Another reason is that someone--usually a kid aged 16 or 17--wheels the cart to my car and unloads the groceries into the trunk.
Yet another reason is the conversations I get into with whatever kid is wheeling the grocery cart to my car.
I'm sure you get into the same type of conversations when you do your grocery shopping at Fareway.
All of the carryout kids are polite. They always ask if I have any plans for the rest of the day.
I'm fairly certain Fareway's management instructs them to do that.
The checkout lady asked me the same thing today.
After joking today to the kid unloading my groceries that my only plan for the day was to try to stay out of trouble, he said he had a specific plan in mind for a later time.
"I'm going mushroom hunting," he said.
"Morel mushrooms?" I asked, trying to indicate to the kid that I know something about mushrooms.
Actually, the only thing I know about mushrooms is that I've never met one I didn't like.
I have a friend who wants to stay as far away from mushrooms as she can.
She has no interest in hunting them or eating them.
I'm different. I have no interest in hunting them. All I want to do is eat them.
Getting back to the Fareway carryout kid, I asked what he does with the morels after he finds them.
" I could sell them at a good price or take 'em home," he said.
"How does your family prepare them to be part of a meal," I asked.
"Just fry 'em up," he answered. "They taste great."
[A morel mushroom is pictured.]
Conversations on other days with other checkout kids have also been interesting.
A couple of years ago, a kid informed me that he was the Valley High School football player who kicked a long field goal that beat Johnston in a playoff game.
Another kid told me that he attends Roosevelt High School in Des Moines and is 6 feet 4 inches tall.
"I have a twin brother who also is 6-4," he added.
A while back when I was at Fareway on a Saturday, the girl wheeling the cart to my car asked, as instructed, if I had any plans for the rest of the day and night.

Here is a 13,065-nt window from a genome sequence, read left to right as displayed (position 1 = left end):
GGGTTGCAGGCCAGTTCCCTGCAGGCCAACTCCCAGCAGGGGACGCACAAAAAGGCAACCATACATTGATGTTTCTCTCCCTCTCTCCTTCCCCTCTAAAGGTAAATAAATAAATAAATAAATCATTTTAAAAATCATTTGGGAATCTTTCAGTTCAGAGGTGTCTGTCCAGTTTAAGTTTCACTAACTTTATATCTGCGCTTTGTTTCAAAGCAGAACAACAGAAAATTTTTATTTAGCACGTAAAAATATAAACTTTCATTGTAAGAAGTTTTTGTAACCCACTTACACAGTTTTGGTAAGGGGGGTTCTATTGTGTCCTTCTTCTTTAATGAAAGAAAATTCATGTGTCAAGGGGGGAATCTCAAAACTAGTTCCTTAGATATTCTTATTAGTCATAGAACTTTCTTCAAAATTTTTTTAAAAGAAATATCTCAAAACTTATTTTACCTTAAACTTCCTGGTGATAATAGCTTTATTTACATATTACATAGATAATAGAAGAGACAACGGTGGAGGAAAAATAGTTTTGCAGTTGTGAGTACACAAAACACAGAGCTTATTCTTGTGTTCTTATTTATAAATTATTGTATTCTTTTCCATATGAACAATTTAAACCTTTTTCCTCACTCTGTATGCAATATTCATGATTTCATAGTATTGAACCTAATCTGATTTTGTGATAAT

"I'm hoping to go to church at 5 o'clock," I said. "How about you?"
"We're having a party at our house," she said. "I know my sister will get drunk."
That's probably more information than I needed to get in a parking lot.

Sunday, April 23, 2017

Cubs Are Ready for AARP

By RON MALY


The Chicago Cubs should be
proud of themselves.

They became the posterboys today of both AARP and Medicare.

Bronson Arroyo, a 40-year-old pitcher for the Cincinnati Reds; ended the Cubs' 4-game winning streak, 7-5.

Arroyo's fastball has the velocity of the changeup thrown by pitchers half his age.

Rumor has it the Cubs were looking for a shuffleboard matchup later in the day at the Old Soldiers Home.

Saturday, April 22, 2017

Music In the Night







Our granddaughter Claire is in her second year of performing with the acapella vocal group Boots & Cats at the University of Nebraska.

She is pictured with the group at its spring recital. In the photo, she is the featured singer in the group's presentation of "Hide Away."

Also pictured is Claire with her West Des Moines grandparents Ron and Maxine, and her parents Mark and Polly.

Thursday, April 20, 2017

My iPhone Thinks It Knows What I'm Doing


By RON MALY


I'm wondering if something like this has ever happened to you.
I was scanning several web pages on my iPhone a few minutes ago when the following message suddenly appeared on the phone's screen:
"Ronald Wesley Maly is drinking Coors Light with Craig York at Starbucks located at 2800 University Avenue in West Des Moines."
I didn't know my iPhone or Apple, the company that manufactured it, cared so much about what I was doing on a Thursday afternoon.
I'd be tempted to call it an invasion of my privacy, but actually the message is so full of errors that it's hilarious.
When the message popped onto my phone, I was not at a Starbucks coffeehouse nor was I drinking Coors Light nor was I anywhere with Craig York.
I was [and still am] sitting on my Lazy Boy in the living room of my home.
I then was drinking coffee I brewed in my own coffeemaker, and I'm drinking coffee out of the same pot now.
Also, I am assuming Craig York, a relative of mine from Ladora, IA, was [and still is] working at his job in the eastern half of the state.
So the rumors of Craig and I enjoying Coors Light together this afternoon [as enjoyable as that sounds] are greatly exaggerated.
Another thing. As far as I know, Starbucks does not serve or sell Coors Light.
As I wrote earlier, do any of you get messages like that on your iPhone or any other phone? Let me know.

The raisin supreme looked too good to me today to pass up at Village Inn's free pie day. Everyone else in our group of writers, broadcasters, movers and shakers approved,